The Slavic witch is given a new lease of life by The Wrong Crowd
This article is from 2013.
Baba Yaga is the archetypal witch who lurks in the fairytale forest. Fierce and merciless – and presented here by The Wrong Crowd with an additional, genuinely threatening puppet head (the better for devouring children) – she is an even more terrifying version of the villain familiar from Brothers Grimm tales. But even though she states her ferocity in Hag – in an accent clearly from Scotland’s west coast – her behaviour is as honourable as it is beastly. The show doesn’t reclaim her as a heroine, but its portrayal of her is rounded and complex.
With the expected archetypal characters – the hopeless father, the heroic daughter, an evil step-mother and a pair of ugly sisters – Hag has the quality of a pantomime fantasy, but it’s given a realistic edge by designer Rachael Canning's stark set, whose skulls suggest both the dark forest and Yaga's home. Hannah Mulder's script leads the four performers – who swap roles with finesse – through an adventure that brings the heroine to a realisation that she has needs other than her departed mother.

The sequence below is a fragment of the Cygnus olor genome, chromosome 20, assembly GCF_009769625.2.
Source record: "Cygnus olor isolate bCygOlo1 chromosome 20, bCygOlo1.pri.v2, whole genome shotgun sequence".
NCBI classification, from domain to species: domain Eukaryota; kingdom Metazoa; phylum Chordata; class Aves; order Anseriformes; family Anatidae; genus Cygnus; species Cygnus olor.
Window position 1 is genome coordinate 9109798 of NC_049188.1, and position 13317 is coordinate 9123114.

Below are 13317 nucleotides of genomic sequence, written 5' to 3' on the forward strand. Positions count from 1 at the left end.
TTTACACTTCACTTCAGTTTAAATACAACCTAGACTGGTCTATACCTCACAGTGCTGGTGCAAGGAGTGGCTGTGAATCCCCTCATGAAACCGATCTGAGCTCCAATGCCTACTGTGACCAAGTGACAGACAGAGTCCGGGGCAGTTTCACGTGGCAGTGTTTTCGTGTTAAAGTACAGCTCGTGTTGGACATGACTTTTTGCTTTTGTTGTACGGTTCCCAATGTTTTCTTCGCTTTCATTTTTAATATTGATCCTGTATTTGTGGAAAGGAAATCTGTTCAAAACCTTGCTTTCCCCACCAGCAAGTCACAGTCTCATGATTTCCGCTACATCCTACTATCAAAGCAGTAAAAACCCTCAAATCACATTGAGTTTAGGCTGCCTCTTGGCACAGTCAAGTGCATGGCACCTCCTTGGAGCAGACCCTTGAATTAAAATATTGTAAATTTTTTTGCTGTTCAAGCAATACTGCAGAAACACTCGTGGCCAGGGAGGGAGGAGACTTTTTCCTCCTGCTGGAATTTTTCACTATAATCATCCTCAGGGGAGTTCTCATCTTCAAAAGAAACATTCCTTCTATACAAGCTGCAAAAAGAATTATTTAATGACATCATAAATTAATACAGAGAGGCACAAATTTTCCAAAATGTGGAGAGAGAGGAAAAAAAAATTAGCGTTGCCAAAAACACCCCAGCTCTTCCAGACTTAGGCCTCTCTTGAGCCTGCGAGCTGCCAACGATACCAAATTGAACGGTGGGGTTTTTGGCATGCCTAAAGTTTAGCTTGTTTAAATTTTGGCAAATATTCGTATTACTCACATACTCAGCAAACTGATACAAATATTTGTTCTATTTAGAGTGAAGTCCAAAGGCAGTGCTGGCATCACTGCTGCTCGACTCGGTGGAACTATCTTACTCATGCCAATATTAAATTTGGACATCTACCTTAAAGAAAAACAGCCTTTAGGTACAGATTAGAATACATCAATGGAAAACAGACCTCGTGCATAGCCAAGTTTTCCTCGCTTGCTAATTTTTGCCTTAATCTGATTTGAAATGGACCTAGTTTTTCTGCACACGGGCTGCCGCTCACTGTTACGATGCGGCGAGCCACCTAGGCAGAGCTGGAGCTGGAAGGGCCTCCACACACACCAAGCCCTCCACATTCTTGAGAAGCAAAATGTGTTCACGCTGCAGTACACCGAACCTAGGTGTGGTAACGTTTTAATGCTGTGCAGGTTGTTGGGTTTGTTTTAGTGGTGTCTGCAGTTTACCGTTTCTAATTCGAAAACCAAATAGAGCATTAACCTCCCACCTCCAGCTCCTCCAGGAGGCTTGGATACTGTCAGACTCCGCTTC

The company's cunning use of masks and puppetry combines with Mulder's script to ensure that the story is clear and has the right amount of horror and comic relief to charm and enchant. There are no astonishing twists in the tale, but Hag is an honest, straightforward drama for older children and adults.
Underbelly, 0844 545 8252, until 25 Aug (not 13), 3.30pm, £10–£11 (£9–£10)